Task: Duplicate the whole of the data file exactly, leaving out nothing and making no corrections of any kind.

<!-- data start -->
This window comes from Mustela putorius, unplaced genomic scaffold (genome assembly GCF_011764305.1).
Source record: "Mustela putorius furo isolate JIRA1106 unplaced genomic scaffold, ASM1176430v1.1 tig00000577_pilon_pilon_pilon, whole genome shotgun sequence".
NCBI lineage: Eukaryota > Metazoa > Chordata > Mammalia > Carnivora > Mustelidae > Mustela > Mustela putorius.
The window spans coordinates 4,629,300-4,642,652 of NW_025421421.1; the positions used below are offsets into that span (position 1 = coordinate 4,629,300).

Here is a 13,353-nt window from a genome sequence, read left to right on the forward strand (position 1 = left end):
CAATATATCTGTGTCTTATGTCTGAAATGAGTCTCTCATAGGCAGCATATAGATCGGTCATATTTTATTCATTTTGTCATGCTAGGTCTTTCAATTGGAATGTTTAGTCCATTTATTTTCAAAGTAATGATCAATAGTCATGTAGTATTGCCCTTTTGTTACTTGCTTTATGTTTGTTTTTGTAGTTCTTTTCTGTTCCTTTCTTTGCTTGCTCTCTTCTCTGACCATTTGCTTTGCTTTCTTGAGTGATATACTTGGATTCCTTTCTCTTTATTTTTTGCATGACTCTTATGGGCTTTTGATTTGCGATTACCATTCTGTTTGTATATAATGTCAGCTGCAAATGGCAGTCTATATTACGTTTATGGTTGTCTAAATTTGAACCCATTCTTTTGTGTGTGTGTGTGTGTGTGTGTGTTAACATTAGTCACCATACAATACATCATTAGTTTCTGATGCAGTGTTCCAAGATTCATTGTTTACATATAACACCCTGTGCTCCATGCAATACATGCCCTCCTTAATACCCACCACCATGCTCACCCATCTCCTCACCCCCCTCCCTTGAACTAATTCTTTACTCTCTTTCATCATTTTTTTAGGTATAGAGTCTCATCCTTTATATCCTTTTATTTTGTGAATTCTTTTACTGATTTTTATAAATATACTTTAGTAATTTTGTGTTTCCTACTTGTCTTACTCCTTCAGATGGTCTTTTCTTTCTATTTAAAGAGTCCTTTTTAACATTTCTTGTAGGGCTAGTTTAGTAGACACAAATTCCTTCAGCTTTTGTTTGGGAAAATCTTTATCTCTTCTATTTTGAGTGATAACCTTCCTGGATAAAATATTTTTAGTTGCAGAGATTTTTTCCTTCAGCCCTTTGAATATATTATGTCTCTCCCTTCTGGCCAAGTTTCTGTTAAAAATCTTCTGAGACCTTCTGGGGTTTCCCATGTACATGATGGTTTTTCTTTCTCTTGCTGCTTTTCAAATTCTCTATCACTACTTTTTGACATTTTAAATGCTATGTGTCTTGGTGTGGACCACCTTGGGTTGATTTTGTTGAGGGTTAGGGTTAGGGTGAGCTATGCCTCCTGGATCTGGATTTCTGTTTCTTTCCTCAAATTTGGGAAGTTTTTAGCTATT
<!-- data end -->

This window comes from Mustela putorius, unplaced genomic scaffold (genome assembly GCF_011764305.1).
Source record: "Mustela putorius furo isolate JIRA1106 unplaced genomic scaffold, ASM1176430v1.1 tig00000577_pilon_pilon_pilon, whole genome shotgun sequence".
NCBI lineage: Eukaryota > Metazoa > Chordata > Mammalia > Carnivora > Mustelidae > Mustela > Mustela putorius.
The window spans coordinates 4,629,300-4,642,652 of NW_025421421.1; the positions used below are offsets into that span (position 1 = coordinate 4,629,300).

Here is a 13,353-nt window from a genome sequence, read left to right on the forward strand (position 1 = left end):
CAATATATCTGTGTCTTATGTCTGAAATGAGTCTCTCATAGGCAGCATATAGATCGGTCATATTTTATTCATTTTGTCATGCTAGGTCTTTCAATTGGAATGTTTAGTCCATTTATTTTCAAAGTAATGATCAATAGTCATGTAGTATTGCCCTTTTGTTACTTGCTTTATGTTTGTTTTTGTAGTTCTTTTCTGTTCCTTTCTTTGCTTGCTCTCTTCTCTGACCATTTGCTTTGCTTTCTTGAGTGATATACTTGGATTCCTTTCTCTTTATTTTTTGCATGACTCTTATGGGCTTTTGATTTGCGATTACCATTCTGTTTGTATATAATGTCAGCTGCAAATGGCAGTCTATATTACGTTTATGGTTGTCTAAATTTGAACCCATTCTTTTGTGTGTGTGTGTGTGTGTGTGTGTTAACATTAGTCACCATACAATACATCATTAGTTTCTGATGCAGTGTTCCAAGATTCATTGTTTACATATAACACCCTGTGCTCCATGCAATACATGCCCTCCTTAATACCCACCACCATGCTCACCCATCTCCTCACCCCCCTCCCTTGAACTAATTCTTTACTCTCTTTCATCATTTTTTTAGGTATAGAGTCTCATCCTTTATATCCTTTTATTTTGTGAATTCTTTTACTGATTTTTATAAATATACTTTAGTAATTTTGTGTTTCCTACTTGTCTTACTCCTTCAGATGGTCTTTTCTTTCTATTTAAAGAGTCCTTTTTAACATTTCTTGTAGGGCTAGTTTAGTAGACACAAATTCCTTCAGCTTTTGTTTGGGAAAATCTTTATCTCTTCTATTTTGAGTGATAACCTTCCTGGATAAAATATTTTTAGTTGCAGAGATTTTTTCCTTCAGCCCTTTGAATATATTATGTCTCTCCCTTCTGGCCAAGTTTCTGTTAAAAATCTTCTGAGACCTTCTGGGGTTTCCCATGTACATGATGGTTTTTCTTTCTCTTGCTGCTTTTCAAATTCTCTATCACTACTTTTTGACATTTTAAATGCTATGTGTCTTGGTGTGGACCACCTTGGGTTGATTTTGTTGAGGGTTAGGGTTAGGGTGAGCTATGCCTCCTGGATCTGGATTTCTGTTTCTTTCCTCAAATTTGGGAAGTTTTTAGCTATT